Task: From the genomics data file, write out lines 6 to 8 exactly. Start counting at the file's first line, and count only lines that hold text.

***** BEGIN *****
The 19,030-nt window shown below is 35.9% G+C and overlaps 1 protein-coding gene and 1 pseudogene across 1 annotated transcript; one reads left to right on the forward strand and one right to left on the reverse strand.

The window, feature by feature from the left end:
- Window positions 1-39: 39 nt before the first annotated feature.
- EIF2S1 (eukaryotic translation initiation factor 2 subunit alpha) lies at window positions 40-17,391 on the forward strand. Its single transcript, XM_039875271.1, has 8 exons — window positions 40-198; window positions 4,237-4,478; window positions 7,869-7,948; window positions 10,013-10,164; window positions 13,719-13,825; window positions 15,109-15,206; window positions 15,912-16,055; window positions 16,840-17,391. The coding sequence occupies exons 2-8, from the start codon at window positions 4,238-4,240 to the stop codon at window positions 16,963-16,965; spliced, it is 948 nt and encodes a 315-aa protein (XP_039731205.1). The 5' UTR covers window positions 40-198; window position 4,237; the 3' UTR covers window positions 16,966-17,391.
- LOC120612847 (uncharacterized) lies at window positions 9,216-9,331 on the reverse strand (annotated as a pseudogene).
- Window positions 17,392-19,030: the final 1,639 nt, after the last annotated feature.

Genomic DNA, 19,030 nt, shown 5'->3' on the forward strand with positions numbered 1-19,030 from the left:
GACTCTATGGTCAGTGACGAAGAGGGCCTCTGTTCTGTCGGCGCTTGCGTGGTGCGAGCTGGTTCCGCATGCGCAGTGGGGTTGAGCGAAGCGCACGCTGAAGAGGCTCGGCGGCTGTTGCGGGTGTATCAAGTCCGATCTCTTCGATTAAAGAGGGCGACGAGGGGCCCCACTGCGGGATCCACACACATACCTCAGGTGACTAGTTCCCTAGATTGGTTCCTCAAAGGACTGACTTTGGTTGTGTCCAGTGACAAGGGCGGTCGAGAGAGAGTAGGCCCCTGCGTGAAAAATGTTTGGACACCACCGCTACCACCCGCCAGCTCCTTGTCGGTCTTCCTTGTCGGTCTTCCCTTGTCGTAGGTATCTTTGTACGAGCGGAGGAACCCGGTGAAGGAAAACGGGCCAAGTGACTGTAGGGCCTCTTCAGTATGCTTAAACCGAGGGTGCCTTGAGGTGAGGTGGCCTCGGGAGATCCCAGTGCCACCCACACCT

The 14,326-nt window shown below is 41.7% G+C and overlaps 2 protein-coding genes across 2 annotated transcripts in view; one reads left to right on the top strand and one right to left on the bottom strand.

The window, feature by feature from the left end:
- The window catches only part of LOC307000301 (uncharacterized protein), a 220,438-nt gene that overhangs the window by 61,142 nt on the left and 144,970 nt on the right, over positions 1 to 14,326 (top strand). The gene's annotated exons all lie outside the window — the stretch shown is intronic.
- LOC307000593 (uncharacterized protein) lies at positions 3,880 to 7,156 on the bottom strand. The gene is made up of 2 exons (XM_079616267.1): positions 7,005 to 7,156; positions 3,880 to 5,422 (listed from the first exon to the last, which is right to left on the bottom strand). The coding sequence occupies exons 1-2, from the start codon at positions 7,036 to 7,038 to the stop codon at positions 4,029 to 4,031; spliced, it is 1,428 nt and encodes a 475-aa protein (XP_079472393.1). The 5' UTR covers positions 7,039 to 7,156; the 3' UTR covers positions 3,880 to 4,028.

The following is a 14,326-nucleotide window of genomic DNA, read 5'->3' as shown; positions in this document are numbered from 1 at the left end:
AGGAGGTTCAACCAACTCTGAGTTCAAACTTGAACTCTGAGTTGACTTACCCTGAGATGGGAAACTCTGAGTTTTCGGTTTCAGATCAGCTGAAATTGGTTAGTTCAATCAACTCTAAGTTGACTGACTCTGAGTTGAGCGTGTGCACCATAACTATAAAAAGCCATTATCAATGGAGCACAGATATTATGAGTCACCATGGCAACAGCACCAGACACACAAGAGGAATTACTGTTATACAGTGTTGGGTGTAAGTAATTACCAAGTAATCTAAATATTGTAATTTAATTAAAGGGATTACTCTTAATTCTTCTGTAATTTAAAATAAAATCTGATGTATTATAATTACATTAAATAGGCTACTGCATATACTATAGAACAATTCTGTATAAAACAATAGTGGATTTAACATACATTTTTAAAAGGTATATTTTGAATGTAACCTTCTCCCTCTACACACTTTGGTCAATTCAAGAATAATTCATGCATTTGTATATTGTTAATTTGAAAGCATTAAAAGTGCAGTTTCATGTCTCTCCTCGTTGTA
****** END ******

- Window positions 17,392-19,030: the final 1,639 nt, after the last annotated feature.

Genomic DNA, 19,030 nt, shown 5'->3' on the forward strand with positions numbered 1-19,030 from the left:
GACTCTATGGTCAGTGACGAAGAGGGCCTCTGTTCTGTCGGCGCTTGCGTGGTGCGAGCTGGTTCCGCATGCGCAGTGGGGTTGAGCGAAGCGCACGCTGAAGAGGCTCGGCGGCTGTTGCGGGTGTATCAAGTCCGATCTCTTCGATTAAAGAGGGCGACGAGGGGCCCCACTGCGGGATCCACACACATACCTCAGGTGACTAGTTCCCTAGATTGGTTCCTCAAAGGACTGACTTTGGTTGTGTCCAGTGACAAGGGCGGTCGAGAGAGAGTAGGCCCCTGCGTGAAAAATGTTTGGACACCACCGCTACCACCCGCCAGCTCCTTGTCGGTCTTCCTTGTCGGTCTTCCCTTGTCGTAGGTATCTTTGTACGAGCGGAGGAACCCGGTGAAGGAAAACGGGCCAAGTGACTGTAGGGCCTCTTCAGTATGCTTAAACCGAGGGTGCCTTGAGGTGAGGTGGCCTCGGGAGATCCCAGTGCCACCCACACCT